Dear Friends,

Greetings as we begin this new year together.  As I said in my homily on Christmas Eve, I appreciate your faithfulness to one another and this community during this, shall we say, unusual year.  Send along your feedback on worship, classes, events or anything else that is happening at FPL, as well as your ideas and inspirations for new things you’d like to see (  I believe over the next few months we’ll have an opportunity for some congregational conversations on theology and spirituality, social justice, and mission/vision.  Stay tuned!

For some reason I don’t make New Year’s resolutions but do find the turning of the calendar page onto a new year a natural invitation to reflection.  I’m thinking about a conversation with a friend last week and a question she posed: “What have you learned about yourself during the pandemic?” and her follow-up, “How do you want to grow and change in the year to come?”  Good questions and not so easy to answer, but I’d say for me that deepening my spiritual practice and prayer life has become more of a priority than ever.  Meditation, quiet, stillness, writing, and reading books that help to feed my soul, all these things are even more important during Covid.  As well as walks with friends, Zoom calls with family, making things with my hands, trying new recipes, learning a language.  Plants, poetry, needlework, nature, movement, personal connections and relationships.  What are the things you are turning to in order to help you get through?  I’d love to hear.  Drop me a line and let me know.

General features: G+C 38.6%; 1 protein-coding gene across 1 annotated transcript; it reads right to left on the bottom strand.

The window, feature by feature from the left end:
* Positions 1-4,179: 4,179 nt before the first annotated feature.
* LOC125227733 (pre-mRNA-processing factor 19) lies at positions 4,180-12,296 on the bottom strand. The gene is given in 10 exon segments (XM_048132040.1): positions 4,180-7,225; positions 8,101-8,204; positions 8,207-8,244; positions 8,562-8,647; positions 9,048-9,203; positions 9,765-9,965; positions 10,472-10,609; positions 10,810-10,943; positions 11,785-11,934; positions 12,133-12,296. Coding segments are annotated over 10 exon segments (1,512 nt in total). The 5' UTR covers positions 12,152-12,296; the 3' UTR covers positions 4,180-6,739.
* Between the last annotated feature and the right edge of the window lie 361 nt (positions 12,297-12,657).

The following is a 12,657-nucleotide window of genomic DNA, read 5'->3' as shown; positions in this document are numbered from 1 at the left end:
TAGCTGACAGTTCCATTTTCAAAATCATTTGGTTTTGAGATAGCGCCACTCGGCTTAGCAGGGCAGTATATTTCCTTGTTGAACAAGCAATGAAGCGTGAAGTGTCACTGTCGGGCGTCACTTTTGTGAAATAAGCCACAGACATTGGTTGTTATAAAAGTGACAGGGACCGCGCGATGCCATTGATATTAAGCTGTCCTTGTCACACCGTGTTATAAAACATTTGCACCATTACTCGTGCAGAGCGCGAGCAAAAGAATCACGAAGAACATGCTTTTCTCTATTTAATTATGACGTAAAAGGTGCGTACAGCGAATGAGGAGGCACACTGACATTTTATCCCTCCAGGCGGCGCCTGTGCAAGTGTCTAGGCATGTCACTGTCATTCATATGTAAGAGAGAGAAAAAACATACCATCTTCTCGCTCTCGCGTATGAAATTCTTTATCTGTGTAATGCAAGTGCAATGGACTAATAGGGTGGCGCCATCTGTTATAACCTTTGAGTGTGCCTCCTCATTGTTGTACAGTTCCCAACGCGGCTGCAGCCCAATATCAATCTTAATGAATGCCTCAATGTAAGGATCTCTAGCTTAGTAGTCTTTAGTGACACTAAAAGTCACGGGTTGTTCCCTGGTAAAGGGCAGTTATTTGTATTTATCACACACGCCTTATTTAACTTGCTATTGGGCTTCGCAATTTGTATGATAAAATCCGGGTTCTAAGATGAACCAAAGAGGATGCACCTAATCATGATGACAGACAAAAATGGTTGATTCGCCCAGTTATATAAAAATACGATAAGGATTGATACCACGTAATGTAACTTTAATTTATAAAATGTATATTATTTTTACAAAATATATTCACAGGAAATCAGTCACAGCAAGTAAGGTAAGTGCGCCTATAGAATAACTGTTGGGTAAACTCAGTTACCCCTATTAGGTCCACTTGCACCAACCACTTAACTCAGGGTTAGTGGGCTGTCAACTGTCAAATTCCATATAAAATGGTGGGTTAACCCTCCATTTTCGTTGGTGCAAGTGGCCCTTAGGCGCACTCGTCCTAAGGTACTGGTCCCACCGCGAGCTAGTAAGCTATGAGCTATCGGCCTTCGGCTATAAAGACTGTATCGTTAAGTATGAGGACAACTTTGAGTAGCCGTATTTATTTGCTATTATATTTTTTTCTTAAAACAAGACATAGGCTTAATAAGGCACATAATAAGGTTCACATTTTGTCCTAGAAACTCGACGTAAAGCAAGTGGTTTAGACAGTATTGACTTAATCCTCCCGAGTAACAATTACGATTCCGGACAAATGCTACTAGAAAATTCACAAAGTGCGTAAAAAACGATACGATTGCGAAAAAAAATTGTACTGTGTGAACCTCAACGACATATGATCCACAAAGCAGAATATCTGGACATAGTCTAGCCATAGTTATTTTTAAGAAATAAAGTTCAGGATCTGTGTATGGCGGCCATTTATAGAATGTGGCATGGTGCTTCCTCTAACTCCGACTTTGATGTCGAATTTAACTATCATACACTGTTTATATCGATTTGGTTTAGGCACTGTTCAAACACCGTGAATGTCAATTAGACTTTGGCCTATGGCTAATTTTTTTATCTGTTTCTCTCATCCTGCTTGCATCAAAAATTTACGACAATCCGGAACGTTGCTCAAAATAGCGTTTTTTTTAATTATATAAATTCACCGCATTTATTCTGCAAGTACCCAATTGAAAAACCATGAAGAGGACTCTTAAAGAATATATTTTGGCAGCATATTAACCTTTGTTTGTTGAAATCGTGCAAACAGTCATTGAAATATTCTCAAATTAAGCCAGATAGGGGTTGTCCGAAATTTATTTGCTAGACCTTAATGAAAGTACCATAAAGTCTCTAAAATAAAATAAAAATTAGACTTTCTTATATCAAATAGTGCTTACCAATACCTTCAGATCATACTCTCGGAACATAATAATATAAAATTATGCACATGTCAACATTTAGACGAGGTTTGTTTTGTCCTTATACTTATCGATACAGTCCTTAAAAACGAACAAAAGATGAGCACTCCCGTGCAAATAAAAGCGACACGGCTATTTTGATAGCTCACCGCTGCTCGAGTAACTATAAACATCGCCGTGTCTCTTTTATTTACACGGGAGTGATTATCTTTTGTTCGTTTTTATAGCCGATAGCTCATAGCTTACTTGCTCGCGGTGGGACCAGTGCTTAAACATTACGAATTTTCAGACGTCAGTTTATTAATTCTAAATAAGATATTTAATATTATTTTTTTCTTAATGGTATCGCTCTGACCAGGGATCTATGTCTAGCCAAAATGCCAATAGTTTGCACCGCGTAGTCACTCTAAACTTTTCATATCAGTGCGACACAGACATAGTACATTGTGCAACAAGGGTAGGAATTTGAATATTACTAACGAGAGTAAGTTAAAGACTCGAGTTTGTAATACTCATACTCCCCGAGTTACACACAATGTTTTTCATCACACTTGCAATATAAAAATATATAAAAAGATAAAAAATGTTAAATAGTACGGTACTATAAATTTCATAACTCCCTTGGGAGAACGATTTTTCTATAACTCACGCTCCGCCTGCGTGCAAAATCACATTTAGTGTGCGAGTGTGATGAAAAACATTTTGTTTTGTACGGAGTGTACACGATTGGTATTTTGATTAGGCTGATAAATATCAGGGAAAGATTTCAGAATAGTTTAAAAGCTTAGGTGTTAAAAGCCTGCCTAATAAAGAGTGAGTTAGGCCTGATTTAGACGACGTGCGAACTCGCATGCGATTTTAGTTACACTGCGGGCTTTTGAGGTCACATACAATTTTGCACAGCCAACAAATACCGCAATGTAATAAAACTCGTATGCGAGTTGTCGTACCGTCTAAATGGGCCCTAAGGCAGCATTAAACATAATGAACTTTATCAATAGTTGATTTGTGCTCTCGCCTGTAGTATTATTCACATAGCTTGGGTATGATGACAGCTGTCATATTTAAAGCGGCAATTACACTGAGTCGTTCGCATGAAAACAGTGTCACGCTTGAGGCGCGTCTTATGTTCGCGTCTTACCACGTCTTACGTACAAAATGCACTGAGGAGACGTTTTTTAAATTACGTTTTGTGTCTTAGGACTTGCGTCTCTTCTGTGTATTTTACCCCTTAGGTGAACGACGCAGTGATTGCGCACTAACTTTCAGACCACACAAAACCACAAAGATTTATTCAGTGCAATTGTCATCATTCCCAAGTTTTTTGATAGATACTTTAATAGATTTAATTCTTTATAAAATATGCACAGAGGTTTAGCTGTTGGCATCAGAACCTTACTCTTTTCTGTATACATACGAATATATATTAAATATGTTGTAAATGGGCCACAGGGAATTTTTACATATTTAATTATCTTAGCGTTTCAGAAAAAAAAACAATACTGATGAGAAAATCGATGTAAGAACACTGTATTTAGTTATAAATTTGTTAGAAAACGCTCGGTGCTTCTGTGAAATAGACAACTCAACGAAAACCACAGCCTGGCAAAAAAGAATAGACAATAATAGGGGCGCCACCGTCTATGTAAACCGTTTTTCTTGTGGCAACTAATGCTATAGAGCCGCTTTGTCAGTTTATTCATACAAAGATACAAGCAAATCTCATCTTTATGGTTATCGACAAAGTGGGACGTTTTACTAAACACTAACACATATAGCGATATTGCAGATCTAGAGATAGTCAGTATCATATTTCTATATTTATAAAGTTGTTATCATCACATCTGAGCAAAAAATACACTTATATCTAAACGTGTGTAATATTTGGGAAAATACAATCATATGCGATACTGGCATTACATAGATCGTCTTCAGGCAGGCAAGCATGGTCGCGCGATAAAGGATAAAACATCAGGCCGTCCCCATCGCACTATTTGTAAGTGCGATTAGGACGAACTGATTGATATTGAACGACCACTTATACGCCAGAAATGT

For me, all these are a way that I’m trying to “apprentice myself to hope,” as writer Maggie Smith said in her recent book Keep Moving: Notes on Loss, Creativity and Change.

I wanted to include this poem last Sunday in worship, but there wasn’t quite enough time so I offer it here as kind of a blessing as we start this new year together.  I like the last lines in particular, speaking as they do of “our hopes such as they are/invisible before us/untouched and still possible.”

To the New Year
By W. S. Merwin

With what stillness at last
you appear in the valley
your first sunlight reaching down
to touch the tips of a few
high leaves that do not stir
as though they had not noticed
and did not know you at all
then the voice of a dove calls
from far away in itself
to the hush of the morning
so this is the sound of you
here and now whether or not
anyone hears it this is
where we have come with our age
our knowledge such as it is
and our hopes such as they are
invisible before us
untouched and still possible


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